Be assured then, that there is a delusion, in all the complacency that you associate with your own righteousness. It is the want of a godly principle which essentially vitiates the whole: And additional to this, with all the generosities and all the equities which have done so much for your reputation among men, there is a selfishness that lurks in your bosom; or a vanity that swells and inflames it; or a preference of your own object to that of others, which may lead you to acts or words of unfeeling severity; or a regard for some particular gratification, coupled with a regardlessness for every interest which lieth in its way - that may render you, in the estimation of Him who pondereth the heart, as remote a wanderer from rectitude as he on the path of whose visible history there occurred in other times the atrocities of savage cruelty and savage violence. It were barbarous to tell you so had we no remedy to offer for that moral disease which so taints, and without exception too, all the families of our species. Life has much to vex and to trouble it; and the heart is sadly plied with the visitations of sorrow; and its very sensibilities, which open up for it the avenues of enjoyment, expose it ere long to the heavier distress; and the friends who in other years gladdened the walk of our daily history, have left us unsupported and alone in the midst of a toilsome pilgrimage. And it were really cruel to add to the pressure of a creature so beset and borne in upon, by telling him of his worthlessness - did we not stand before him charged with the tidings of his possible renovation to the high prospects of a virtuous and holy immortality. Let him therefore cast the burden of his despondency away; and, if there be a novelty in the views that have been offered of his present condition, let it but allure him to further enquiry; and if any conviction have mingled with the exercise, let him betake himself to the great fountain-head of inspiration; and if he have found no rest in all his former unceasing attempts after happiness, let him try the new enterprise of becoming wise unto salvation. Should this Bible be his guide; and prayer his habitual employment ; and the great sacrifice, with the intimation which Paul followed up his humiliating exposure of the wickedness of man, be his firm dependence - with these new elements of thought, and this new region of anticipation before him, he will reach a peace that the world knoweth not; and he will attain in Christ a comfort that he never yet has gotten in any quarter of contemplation to which he has turned himself; and this kind Saviour, touched with a fellow-feeling for his sorrows, both knows and is willing to succour him, so as to replace even in this world all the desolations that he now mourns over, and at length to bear him in triumph to that unfading country where there is no sorrow and no separation.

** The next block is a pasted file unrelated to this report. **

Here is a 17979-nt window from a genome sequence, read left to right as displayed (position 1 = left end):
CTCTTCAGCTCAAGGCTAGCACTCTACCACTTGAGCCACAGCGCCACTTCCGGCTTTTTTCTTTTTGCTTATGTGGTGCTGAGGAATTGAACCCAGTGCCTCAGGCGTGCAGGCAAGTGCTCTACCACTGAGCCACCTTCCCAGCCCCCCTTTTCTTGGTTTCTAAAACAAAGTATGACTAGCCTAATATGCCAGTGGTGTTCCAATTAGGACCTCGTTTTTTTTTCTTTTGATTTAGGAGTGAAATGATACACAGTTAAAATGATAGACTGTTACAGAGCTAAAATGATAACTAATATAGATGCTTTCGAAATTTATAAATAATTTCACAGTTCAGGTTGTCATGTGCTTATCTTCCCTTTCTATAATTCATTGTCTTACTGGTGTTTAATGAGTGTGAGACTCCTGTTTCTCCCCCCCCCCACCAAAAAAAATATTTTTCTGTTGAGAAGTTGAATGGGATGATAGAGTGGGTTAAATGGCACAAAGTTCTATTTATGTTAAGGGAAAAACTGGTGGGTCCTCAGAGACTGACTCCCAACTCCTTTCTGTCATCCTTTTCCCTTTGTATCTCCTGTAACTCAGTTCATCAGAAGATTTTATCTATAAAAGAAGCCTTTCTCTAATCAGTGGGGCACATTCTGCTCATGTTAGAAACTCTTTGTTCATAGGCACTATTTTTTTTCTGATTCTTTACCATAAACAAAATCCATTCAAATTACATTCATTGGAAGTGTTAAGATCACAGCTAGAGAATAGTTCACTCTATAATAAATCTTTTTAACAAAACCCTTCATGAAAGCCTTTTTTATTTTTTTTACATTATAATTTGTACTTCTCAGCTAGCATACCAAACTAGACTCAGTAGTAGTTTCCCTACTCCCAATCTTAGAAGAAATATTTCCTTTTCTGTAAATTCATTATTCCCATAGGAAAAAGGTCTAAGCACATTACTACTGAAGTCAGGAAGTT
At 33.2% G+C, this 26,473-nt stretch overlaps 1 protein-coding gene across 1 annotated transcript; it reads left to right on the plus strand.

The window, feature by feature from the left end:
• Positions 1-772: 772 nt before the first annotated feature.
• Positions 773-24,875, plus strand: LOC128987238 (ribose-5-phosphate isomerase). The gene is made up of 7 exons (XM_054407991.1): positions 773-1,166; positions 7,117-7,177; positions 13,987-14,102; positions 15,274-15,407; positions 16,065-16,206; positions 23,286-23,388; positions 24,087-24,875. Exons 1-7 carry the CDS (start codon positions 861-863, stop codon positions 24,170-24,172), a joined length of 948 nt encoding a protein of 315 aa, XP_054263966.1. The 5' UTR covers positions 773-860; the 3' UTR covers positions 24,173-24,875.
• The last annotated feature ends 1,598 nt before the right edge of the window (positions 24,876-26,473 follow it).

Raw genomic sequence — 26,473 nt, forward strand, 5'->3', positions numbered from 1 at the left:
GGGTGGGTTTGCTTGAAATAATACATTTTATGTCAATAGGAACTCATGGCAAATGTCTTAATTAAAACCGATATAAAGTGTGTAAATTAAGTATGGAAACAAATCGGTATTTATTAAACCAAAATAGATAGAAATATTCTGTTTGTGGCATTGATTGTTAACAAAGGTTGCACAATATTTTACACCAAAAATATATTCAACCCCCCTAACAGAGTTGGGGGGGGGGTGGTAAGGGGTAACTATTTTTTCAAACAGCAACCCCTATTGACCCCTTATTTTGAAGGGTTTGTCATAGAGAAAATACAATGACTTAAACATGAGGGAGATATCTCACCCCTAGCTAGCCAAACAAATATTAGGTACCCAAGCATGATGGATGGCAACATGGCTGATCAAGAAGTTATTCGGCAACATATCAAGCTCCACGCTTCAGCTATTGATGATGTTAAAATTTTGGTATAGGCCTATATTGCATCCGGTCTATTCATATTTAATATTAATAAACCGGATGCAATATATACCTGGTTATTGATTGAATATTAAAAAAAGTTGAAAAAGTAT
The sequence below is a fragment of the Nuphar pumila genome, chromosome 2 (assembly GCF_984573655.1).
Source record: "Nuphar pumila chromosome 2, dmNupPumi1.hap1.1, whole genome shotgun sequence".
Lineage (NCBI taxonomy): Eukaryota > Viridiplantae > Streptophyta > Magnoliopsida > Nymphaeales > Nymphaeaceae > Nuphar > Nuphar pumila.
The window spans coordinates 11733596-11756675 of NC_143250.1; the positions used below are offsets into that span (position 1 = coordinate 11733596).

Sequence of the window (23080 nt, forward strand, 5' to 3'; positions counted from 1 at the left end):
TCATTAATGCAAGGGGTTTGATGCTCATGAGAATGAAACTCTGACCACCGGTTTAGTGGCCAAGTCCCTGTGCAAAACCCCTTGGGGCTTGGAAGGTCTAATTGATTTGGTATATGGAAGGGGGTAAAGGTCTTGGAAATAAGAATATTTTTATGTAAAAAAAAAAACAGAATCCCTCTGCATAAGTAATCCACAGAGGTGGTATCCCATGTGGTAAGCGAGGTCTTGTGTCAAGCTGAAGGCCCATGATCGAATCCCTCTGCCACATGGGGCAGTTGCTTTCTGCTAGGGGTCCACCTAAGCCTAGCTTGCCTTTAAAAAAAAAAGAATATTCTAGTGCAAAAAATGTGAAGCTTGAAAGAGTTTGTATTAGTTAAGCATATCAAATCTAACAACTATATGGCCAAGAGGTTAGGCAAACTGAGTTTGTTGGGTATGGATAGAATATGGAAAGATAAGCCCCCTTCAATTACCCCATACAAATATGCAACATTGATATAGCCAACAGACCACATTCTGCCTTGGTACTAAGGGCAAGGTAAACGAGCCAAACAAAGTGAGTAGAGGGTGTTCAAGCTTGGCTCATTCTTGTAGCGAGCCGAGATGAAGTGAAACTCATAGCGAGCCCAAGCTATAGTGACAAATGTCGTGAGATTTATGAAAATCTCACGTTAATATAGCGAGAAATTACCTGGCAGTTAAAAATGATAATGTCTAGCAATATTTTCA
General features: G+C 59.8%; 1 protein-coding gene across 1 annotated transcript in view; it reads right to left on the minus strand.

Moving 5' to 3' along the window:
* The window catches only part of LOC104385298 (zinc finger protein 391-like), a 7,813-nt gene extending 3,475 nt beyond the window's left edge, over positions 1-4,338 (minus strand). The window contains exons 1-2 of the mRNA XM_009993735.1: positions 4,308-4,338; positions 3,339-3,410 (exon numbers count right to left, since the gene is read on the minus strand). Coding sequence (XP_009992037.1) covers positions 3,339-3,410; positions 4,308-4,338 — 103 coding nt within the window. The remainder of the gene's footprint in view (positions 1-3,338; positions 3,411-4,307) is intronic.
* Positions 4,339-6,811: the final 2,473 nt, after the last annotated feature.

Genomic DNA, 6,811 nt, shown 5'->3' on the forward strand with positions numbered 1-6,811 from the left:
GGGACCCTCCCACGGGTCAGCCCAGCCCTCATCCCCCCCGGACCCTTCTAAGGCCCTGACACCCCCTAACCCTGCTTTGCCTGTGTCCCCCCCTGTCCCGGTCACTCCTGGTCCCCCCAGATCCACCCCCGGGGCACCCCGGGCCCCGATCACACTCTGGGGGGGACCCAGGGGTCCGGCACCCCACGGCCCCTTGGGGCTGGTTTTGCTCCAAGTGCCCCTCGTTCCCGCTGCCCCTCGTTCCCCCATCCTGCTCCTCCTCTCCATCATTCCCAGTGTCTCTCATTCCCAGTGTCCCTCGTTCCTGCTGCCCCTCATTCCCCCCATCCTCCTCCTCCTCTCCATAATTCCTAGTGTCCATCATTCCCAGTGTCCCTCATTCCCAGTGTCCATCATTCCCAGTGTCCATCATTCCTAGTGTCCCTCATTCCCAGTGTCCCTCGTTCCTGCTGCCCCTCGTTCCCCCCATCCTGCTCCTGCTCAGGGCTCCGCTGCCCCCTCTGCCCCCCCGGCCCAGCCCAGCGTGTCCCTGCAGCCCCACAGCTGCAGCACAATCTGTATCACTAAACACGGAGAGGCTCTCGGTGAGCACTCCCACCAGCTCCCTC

Go to Lecture 11
Go back to Romans index

Home | Biography | Literature | Letters | Interests | Links | Quotes | Photo-Wallet